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Erdoğan und die "Fromme Generation". Religion und Politik in der Türkei

Markus Dreßler

Die Genese des türkischen Säkularismus führt bis in die erste Hälfte des 19. Jahrhunderts zurück. Schon vor der Etablierung eines säkularen Staates in der frühen Republik Türkei bewegte die Frage des Verhältnisses von Religion und Politik osmanische Staatsmänner und muslimische Intellektuelle. Im Folgenden werden die wesentlichen Stationen dieser Auseinandersetzung nachgezeichnet: von der Entstehung des türkischen Säkularismus über die Etablierung des kemalistischen Laizismus bis hin zur aktuellen Religionspolitik der Partei für Gerechtigkeit und Entwicklung (AKP), die anhand verschiedener aktueller Spannungsfelder verdeutlicht wird. So offenbaren sich trotz inhaltlicher Gegensätze zwischen der postkemalistischen jungen Republik Türkei und der AKP-Ära auch erstaunliche Parallelen.

Dreßler, Markus (2017). "Erdoğan und die "Fromme Generation". Religion und Politik in der Türkei." Aus Politik und Zeitgeschichte 9-10: 23-9.

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The Social Construction of Reality (1966) Revisited: Epistemology and Theorizing in the Study of Religion

Markus Dreßler

This paper takes the social constructivist approach, formulated by Peter Berger and Thomas Luckmann, as a starting point for an investigation into epistemology and theorizing in the contemporary study of religion. It discusses various strands of scholarship in dialogue with social constructivism and questions in particular the reductionism of radical constructivist positions. Exploring the boundaries of the classical social constructivist paradigm, the article argues that students of religion should consider the implication of social, historical, embodied and material structures in the production of knowledge about religion. For that purpose, it draws on various soft realist approaches to stress the importance of remaining attentive to positionality (reflecting on the sites from where we theorize) and contextuality (reflecting on the inter-relation of discourse and materiality) in theorizing “religion”. Finally, the article suggests that soft realist positions can be integrated in a slightly broadened social constructivist framework for the study of religion.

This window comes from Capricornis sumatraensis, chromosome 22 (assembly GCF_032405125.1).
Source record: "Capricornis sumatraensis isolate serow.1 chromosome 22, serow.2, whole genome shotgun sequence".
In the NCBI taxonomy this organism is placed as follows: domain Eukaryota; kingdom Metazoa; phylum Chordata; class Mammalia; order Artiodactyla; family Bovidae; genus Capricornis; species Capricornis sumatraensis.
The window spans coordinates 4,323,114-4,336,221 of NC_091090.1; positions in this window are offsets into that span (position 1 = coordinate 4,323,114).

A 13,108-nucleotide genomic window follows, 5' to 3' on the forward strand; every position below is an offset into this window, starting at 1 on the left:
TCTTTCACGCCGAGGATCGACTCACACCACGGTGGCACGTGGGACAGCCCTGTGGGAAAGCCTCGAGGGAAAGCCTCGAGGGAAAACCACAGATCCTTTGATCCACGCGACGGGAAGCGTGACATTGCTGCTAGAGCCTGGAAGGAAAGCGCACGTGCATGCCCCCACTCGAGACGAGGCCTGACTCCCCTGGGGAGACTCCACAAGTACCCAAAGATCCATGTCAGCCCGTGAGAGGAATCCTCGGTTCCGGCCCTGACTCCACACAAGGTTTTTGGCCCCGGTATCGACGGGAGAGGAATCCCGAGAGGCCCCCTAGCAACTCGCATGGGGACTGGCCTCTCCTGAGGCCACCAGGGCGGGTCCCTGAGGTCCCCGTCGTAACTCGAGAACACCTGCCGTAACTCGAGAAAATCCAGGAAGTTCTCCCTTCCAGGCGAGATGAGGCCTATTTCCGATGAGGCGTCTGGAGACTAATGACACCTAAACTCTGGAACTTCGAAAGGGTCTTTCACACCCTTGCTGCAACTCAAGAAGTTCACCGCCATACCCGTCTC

Dreßler, Markus (2017). „The Social Construction of Reality (1966) Revisited: Epistemology and Theorizing in the Study of Religion.” Method and Theory in the Study of Religion (forthcoming).


The Dynamics of Religions and Cultural Evolution: Worshipping Fuxi in Contemporary China

Hubert Seiwert

The paper discusses the theme of the congress ‘Dynamics of Religions’ in the theoretical context of cultural evolution. In contrast to the prevailing progression model of culturalevolution, it proposes adiversification model thatallows for consideringthe dynamics of religions on the micro-level. In this view,a central element of cultural evolution is the dialectical relationship between cultural production and culturalenvironment,which is the outcome of culturalproduction and at the sametime enables and restricts further production. The approach is exemplified by the religious dynamics in contemporary China focusing on the worship of Fuxi in popularand state rituals. The example also serves to illustrate divergent views of what counts as religion.

Keywords: cultural evolution, religious dynamics, China, Fuxi, popular religion, state rituals, ancestor worship

Seiwert, Hubert (2017). “The Dynamics of Religions and Cultural Evolution: Worshipping Fuxi in Contemporary China.” In Dynamics of Religion: Past and Present. Edited by Christoph Bochinger, and Jörg Rüpke, 9–30. Berlin, Boston: De Gruyter. 10.1515/9783110450934-002.

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Niklas Luhmann und die Religionswissenschaft: Geht das zusammen

Christoph Kleine

This article discusses the usefulness of Niklas Luhmann’s systems theory for the study of religion. Postcolonial deconstructivism, sometimes labelled ‘critical religion’, in the style of R. McCutcheon, T. Fitzgerald, and others doubts the applicability of this highly complex and abstract theory as such. Their proponents argue that the idea of an ‘autopoietic’ social system called ‘religion’ is a genuinely modern Western concept by which ‘religion’, as a generic term, is inappropriately projected or imposed onto non-Western and premodern cultures. Furthermore, they claim that Luhmann proposes a sui generis concept of religion. While due to a lack of shared theoretical premises, it seems to be all but impossible to reconcile a systems-theoretical approach to the study of religion with this strand of a radical postcolonial deconstructivism, other critiques of Luhmann’s concept of religion deserve a closer look.